Big3D captures depth and animation, along with the viewer's imagination.
By Jake Widman
A hand production process
Big3D has an Océ LightJet photo printer for its wide-format jobs. “The continuous-tone output that we get from the LightJet is very important—the image quality and vibrancy is an important part of the product we sell. We evaluate other available output technologies on a regular basis, but I don’t believe that at this time there’s any plan for a change. But obviously equipment advances and improves, and we’ll keep our eyes open,” says Fitzhenry.
In addition to the LightJet, Big3D utilizes two lithographic presses (a 5-color KBA Genius 52 UV, and a seven-deck 40-inch Mitsubishi 3F) for smaller-format, high-volume jobs, such as postcards. In these cases, it prints with UV ink right onto the back of the lens sheet and register to the lens by tweaking the paper path through the press. “For lenticular litho printing, after you register the CMYK rosette, you have to register to the lens, to the media itself,” says Fitzhenry. “So you need a press that allows some pretty minute adjustments in order to get the file registered.”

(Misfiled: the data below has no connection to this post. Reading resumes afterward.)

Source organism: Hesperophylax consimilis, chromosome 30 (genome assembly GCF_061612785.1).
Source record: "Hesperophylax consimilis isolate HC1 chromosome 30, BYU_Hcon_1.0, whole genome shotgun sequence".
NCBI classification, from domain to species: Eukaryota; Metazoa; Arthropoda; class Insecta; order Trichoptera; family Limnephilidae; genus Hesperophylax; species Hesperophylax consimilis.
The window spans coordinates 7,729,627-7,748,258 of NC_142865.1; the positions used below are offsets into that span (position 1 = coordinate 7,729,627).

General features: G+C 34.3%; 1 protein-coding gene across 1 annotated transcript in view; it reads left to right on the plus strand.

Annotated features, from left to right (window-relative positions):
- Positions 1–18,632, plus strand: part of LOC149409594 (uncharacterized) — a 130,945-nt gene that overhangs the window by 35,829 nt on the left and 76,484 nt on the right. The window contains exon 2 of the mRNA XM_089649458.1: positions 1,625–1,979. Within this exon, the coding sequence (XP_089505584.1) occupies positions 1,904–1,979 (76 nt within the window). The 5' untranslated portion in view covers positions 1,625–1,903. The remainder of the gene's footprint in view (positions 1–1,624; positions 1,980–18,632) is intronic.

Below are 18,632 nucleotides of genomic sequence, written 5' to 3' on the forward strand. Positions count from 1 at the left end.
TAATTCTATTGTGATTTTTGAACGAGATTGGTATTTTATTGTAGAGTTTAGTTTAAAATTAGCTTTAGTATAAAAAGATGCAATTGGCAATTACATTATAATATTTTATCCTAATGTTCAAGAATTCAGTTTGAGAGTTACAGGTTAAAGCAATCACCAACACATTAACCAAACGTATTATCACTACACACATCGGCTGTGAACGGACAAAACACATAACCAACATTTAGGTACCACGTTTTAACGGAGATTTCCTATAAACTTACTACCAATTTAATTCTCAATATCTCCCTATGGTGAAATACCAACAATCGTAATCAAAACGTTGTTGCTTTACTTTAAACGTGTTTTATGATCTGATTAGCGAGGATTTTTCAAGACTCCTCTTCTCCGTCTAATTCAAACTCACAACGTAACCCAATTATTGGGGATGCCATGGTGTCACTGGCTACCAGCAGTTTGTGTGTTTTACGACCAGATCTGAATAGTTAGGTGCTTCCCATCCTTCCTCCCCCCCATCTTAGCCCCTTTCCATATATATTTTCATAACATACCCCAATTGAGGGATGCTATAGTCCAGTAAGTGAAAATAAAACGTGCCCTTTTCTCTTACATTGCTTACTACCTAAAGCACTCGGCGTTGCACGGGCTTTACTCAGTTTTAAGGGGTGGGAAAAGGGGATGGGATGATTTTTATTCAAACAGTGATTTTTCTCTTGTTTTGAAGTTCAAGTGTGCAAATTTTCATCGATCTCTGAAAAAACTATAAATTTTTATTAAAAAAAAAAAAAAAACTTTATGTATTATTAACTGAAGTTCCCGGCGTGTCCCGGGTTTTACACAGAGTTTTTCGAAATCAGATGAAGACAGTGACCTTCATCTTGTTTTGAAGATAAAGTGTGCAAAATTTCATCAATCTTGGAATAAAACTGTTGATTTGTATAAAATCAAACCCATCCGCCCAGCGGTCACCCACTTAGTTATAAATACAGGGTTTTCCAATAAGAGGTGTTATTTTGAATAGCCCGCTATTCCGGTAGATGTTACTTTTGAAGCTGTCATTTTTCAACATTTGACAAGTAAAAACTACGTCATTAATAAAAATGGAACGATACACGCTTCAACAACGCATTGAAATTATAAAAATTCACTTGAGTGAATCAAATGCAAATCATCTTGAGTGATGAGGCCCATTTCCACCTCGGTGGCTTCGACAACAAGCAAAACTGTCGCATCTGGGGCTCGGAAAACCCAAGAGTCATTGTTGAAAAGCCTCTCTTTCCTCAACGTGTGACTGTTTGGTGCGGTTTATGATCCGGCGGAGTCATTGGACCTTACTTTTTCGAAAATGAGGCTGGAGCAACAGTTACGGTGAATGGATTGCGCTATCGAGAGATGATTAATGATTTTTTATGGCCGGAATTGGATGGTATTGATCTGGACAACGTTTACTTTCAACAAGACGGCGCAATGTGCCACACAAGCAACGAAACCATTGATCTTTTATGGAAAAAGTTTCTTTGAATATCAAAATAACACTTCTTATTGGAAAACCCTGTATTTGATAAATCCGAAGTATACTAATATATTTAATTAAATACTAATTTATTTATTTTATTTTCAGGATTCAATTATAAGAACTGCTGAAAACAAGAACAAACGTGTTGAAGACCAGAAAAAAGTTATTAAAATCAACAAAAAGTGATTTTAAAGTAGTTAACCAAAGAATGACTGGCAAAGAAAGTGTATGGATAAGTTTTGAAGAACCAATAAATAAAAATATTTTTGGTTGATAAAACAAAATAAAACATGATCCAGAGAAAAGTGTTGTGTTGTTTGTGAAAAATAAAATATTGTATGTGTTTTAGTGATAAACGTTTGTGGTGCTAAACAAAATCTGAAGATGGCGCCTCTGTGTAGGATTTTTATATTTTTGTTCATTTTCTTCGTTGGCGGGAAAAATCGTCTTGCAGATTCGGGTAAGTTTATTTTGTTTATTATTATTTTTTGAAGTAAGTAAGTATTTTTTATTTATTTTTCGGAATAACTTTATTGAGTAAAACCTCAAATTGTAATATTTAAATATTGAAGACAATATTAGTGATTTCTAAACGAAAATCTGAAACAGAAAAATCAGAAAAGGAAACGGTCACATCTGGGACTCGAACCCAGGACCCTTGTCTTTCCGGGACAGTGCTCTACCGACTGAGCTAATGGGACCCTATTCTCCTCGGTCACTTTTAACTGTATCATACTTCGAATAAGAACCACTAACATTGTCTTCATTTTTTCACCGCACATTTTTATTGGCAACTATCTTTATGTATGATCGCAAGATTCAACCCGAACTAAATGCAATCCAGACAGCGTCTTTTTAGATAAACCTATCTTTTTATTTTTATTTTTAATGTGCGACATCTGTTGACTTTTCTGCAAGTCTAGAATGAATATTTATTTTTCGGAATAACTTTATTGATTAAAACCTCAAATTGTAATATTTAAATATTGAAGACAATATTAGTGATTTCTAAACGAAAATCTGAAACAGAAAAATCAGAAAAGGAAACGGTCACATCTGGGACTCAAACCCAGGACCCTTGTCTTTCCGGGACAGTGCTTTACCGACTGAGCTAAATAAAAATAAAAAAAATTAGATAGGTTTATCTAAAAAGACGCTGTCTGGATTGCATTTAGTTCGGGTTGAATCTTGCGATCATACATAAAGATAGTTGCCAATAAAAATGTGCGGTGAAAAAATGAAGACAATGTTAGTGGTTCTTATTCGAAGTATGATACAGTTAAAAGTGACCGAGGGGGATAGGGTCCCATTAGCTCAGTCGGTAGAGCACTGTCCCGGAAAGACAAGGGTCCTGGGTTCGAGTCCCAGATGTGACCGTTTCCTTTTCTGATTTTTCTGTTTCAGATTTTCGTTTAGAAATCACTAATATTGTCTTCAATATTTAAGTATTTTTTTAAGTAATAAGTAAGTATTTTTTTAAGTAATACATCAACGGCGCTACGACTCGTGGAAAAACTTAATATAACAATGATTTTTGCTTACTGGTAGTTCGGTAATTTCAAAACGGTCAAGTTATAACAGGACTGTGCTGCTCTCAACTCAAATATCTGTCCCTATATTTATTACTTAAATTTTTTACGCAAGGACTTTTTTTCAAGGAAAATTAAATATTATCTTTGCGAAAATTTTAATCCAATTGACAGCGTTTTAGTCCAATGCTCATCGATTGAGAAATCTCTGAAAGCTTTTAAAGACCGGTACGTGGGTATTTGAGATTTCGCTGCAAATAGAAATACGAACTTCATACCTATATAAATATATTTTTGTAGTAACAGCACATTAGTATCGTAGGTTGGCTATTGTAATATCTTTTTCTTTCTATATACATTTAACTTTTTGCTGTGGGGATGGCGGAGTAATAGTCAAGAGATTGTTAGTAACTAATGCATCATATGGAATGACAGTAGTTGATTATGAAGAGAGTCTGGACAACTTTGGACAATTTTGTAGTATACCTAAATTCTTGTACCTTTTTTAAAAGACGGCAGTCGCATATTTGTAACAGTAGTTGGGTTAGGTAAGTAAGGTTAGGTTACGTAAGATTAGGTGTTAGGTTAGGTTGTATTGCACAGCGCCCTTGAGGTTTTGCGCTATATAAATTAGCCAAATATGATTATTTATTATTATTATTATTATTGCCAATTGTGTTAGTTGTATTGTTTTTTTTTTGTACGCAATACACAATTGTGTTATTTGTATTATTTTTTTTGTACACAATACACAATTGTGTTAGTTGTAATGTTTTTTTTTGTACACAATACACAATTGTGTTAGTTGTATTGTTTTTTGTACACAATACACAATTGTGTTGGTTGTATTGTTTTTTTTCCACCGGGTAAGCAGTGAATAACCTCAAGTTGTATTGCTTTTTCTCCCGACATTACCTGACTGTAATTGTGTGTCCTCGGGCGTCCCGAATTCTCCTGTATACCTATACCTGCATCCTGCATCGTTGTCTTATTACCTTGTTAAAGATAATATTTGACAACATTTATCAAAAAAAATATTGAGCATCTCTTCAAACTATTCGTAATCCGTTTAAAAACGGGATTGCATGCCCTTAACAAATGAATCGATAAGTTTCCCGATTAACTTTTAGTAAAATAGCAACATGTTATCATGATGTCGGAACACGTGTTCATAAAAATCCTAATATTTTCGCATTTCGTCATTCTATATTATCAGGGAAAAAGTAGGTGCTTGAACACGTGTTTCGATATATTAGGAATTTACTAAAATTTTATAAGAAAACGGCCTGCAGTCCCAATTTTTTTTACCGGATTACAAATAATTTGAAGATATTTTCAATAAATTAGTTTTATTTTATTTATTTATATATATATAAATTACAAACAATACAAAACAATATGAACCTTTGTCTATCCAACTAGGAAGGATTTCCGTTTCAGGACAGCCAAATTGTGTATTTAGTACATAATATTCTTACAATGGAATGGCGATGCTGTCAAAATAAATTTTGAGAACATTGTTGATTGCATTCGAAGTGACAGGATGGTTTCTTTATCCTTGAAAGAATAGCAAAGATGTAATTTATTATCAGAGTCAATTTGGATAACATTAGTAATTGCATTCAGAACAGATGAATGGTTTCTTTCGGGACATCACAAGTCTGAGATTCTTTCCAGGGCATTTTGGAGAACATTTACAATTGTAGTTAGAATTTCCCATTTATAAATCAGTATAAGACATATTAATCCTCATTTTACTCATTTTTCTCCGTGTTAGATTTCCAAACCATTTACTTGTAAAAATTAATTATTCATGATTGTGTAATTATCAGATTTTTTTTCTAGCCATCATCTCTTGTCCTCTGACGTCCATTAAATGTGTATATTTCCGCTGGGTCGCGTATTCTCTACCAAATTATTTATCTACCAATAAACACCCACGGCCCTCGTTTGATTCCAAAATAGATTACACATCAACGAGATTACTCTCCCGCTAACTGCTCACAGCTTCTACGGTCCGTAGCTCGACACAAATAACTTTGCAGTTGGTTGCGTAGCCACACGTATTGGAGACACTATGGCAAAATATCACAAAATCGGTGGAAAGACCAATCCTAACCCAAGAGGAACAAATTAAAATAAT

If the company has enough volume to keep two litho presses running, why does it have only one wide-format printer? “The reason is that the production process for wide-format lenticular printing is largely a hand production process,” explains Fitzhenry. “We could have five wide-format printers, but we’re still limited to the speed at which we can register and affix the lens sheets by hand. And you can’t just stockpile a lot of printed interlaced images, because there’s so much technology and math involved in creating the interlaced print file to match the particular lens you’re using. If you work too far ahead of yourself, you may end up trashing a bunch of printed output before you can even add the lens because the math no longer works.”
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